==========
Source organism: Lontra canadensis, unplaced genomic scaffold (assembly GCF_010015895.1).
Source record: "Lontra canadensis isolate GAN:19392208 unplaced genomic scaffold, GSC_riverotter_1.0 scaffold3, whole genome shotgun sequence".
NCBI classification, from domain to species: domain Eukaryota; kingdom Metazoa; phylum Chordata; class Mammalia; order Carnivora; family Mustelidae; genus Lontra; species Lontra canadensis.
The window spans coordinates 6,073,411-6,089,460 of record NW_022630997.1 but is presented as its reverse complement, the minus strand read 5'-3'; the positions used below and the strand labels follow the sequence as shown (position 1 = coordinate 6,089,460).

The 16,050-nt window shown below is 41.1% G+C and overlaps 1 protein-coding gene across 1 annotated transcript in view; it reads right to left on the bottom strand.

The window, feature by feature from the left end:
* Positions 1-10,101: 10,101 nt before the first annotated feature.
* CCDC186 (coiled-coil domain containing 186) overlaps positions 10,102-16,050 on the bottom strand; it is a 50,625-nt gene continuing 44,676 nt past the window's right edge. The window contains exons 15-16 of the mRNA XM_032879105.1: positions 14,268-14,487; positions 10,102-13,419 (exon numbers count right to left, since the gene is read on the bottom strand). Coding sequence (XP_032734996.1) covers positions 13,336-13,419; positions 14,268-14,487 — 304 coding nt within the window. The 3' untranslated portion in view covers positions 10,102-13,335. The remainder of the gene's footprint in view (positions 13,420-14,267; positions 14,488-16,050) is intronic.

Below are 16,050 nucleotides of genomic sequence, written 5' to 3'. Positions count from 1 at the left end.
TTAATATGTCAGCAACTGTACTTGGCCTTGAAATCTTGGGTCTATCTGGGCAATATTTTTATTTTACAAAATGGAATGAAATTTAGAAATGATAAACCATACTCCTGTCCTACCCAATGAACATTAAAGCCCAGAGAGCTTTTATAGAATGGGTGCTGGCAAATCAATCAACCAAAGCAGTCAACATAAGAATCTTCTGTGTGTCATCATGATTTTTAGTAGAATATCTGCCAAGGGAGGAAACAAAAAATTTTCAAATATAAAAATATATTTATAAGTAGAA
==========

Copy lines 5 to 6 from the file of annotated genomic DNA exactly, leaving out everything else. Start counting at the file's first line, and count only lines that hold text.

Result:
The 16,050-nt window shown below is 41.1% G+C and overlaps 1 protein-coding gene across 1 annotated transcript in view; it reads right to left on the bottom strand.

The window, feature by feature from the left end: